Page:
1. Is “Marcussian” a synonym for “Orwellian?”

  2. William Bragg

    Ho hum: more overblown ‘the end odds nigh’ scaremongering from Kates, where the problem is that most people just can’t see as clearly as he can.

  3. .

    Gillard is infinitely worse than Hawke while Obama makes me wish we had Bill Clinton back again.

    Ho hum: more overblown ‘the end odds nigh’ scaremongering from Kates, where the problem is that most people just can’t see as clearly as he can.

    It sure is. He has precognition as far as Roxon and Evans are concerned.

  4. Elizabeth (Lizzie) B.

    I worry you may not know just what you are up against.

    Having seen some of it too, Steve, I feel similarly to you. I have not read all of your list (just glanced through Marcuse and Castaneda and knew about Fanon’s ideas and listened a lot to others about these things). During my first marriage I mixed with people who have read these books and more (Chomsky and Roland Barthes and Gramsci come to mind), who come from that era, or who have been mightly influenced by its later penetration into the general culture, and still are. William Bragg, you seem to be an obnoxious example of one of the latter or perhaps even the former.

    Then there is the flood of post-modern stuff (Foucault, Derrida, Baudrillard are names I recall, there are many more), that in a broad cultural sense hung off all of this prior ‘anti-establishment knowledge’, so ably captured now by the ‘vironmentals.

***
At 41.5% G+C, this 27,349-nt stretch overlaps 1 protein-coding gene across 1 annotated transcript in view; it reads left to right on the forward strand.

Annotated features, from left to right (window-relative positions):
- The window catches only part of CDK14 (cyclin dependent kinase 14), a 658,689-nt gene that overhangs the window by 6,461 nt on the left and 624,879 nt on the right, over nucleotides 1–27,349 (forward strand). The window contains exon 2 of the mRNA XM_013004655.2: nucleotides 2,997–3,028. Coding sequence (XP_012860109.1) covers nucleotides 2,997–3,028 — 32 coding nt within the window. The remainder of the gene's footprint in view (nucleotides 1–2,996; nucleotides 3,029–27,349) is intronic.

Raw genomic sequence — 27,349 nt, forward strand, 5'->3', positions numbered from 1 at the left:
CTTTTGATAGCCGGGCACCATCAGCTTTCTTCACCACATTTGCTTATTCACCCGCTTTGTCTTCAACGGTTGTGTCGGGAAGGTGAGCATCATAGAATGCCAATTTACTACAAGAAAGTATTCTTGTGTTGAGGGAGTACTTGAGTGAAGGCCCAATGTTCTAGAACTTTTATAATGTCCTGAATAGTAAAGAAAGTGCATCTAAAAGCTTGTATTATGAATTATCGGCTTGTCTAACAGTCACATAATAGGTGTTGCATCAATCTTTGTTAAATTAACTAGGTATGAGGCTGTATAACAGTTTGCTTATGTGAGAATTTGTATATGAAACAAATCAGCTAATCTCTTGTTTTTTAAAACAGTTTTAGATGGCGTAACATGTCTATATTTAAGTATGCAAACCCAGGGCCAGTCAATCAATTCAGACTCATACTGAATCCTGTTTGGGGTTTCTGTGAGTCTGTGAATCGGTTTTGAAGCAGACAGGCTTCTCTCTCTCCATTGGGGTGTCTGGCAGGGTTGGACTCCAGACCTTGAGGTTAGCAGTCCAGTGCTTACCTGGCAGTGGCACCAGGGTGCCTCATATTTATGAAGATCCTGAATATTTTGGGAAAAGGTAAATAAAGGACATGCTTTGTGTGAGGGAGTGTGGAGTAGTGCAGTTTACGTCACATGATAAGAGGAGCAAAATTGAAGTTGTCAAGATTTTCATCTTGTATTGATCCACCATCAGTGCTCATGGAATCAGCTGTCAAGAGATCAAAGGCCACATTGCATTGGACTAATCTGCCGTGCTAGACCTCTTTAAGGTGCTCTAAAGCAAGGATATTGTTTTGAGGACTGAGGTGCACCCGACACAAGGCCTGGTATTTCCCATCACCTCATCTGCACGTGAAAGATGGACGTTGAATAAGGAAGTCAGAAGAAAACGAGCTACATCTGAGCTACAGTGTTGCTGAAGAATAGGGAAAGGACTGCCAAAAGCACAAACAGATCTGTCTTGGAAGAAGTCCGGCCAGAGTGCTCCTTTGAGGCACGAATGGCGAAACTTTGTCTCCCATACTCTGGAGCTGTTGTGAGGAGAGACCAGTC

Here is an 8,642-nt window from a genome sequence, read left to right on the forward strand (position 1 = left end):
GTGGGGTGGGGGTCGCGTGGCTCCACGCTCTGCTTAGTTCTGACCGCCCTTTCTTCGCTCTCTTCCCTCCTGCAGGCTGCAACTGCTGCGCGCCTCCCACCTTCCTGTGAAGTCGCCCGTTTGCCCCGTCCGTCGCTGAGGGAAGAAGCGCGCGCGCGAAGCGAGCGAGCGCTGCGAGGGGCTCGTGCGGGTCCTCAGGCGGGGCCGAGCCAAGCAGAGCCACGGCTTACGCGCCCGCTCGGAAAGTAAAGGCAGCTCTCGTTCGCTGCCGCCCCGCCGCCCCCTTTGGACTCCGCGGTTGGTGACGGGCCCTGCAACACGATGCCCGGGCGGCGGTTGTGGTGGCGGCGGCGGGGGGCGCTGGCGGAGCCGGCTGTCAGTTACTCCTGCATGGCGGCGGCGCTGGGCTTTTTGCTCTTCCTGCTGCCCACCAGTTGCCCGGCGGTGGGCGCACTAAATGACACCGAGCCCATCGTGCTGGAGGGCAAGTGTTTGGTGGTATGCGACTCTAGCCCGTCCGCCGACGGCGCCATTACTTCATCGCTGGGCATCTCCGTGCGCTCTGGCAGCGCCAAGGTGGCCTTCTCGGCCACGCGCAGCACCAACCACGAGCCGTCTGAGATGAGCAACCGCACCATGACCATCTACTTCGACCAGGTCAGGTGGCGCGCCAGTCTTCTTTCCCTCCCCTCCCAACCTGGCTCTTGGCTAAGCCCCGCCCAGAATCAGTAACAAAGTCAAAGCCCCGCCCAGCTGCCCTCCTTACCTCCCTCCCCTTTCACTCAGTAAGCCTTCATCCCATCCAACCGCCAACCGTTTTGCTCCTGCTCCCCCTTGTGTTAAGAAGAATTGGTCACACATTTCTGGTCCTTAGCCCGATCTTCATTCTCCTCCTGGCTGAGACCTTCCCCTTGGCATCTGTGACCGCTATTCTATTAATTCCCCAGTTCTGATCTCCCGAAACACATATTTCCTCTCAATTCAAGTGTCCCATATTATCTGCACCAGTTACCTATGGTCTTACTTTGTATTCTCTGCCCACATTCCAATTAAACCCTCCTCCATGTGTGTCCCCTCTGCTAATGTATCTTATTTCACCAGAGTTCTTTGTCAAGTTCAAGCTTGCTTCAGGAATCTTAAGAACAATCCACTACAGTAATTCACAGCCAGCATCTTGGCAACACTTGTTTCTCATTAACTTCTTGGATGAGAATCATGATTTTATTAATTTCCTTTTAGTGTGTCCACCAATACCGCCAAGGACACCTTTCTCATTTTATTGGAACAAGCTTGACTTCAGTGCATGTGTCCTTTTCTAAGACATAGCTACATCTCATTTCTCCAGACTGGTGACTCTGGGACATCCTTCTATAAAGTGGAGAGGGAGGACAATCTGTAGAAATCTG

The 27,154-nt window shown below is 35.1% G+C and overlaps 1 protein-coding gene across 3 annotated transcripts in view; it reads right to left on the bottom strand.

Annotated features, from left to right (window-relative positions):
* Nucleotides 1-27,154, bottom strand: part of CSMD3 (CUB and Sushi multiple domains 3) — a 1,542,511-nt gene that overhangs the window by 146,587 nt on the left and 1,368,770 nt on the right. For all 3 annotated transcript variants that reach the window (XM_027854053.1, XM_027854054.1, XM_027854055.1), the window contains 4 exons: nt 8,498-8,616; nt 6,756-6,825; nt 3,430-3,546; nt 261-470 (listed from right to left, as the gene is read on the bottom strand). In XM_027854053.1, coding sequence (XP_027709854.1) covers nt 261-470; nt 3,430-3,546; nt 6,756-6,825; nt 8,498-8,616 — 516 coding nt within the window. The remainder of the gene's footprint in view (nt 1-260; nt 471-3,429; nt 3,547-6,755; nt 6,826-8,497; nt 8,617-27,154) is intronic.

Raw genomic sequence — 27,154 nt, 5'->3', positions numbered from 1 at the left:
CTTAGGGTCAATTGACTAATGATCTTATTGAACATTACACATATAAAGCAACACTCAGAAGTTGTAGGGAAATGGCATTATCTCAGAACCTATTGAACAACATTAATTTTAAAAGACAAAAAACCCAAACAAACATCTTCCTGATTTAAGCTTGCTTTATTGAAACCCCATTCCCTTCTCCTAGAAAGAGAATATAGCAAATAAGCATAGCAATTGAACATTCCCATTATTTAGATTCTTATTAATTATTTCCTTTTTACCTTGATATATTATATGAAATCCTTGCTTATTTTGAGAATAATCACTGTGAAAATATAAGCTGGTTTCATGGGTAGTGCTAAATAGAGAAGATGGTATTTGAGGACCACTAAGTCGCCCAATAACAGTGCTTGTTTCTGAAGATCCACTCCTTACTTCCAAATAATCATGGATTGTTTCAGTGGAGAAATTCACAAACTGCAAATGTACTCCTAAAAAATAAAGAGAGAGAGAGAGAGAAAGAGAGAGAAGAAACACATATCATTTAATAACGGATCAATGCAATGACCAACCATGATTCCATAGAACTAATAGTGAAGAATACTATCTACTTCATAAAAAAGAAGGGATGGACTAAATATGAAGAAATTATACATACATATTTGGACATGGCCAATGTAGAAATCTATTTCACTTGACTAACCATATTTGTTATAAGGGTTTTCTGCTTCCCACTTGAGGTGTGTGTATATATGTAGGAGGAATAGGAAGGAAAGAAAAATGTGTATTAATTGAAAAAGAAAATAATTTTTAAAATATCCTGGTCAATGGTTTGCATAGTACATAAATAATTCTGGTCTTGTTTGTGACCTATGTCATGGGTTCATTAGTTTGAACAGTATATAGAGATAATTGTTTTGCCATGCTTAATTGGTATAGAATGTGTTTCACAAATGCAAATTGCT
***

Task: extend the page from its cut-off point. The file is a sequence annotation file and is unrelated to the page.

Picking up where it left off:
These true believers are mentally still adolescents. That is a worry.

  5. M Ryutin

    The Henninger column was a real shock to the system, with its mention of Marcuse (I, too, have my One Dimensional Man still at home – his image of capitalism using its steam valve to let off [radical] change-pressure has never left me as a concept) plus his prominent position in the Frankfurt School having had such a devastating effect over decades. To see him linked like that to current Obama processes makes the loss of perceptive people like Andrew Breitbart far more devastating.

  6. Uber

    I guess now you have an inkling of how Christian apologists feel about rampant secularity. In a prophetic, typological sense it’s a little like living through the end of the world.

  7. Uber

    Ah Lizzie, are you really on ‘our’ side? Name dropping and unsubstantiated personal attack are a wonderful portrayal of genius, loved by the left. Did you wake up one morning and decide to be a conservative?

  8. stackja

    Marcusian is communism! That has succeeded, of course.

  9. Robbins Mitchell

    The only thing remotely “memorable” about “The Strawberry Statement”…such as it might be….is “All we are saaasssyyyyiinnnnngggg,is give peace a chaaaannnnncceee”…repeated ad nauseam by a clutch of utterly self absorbed college kids….everything else is extraneous,

  10. Kurmudge

    I’m supposed to feel guilty because I never wen through a puerile and juvenile stage of ’60’s touchy-feely peace and flowers when I was a teenager? In order to serve mankind, I had to be just a stoopid as my HS classmates were in order to properly understand the nihilistic leftist culture that is Obamaland today?

    Sorry- I try to avoid being a moron at all ages.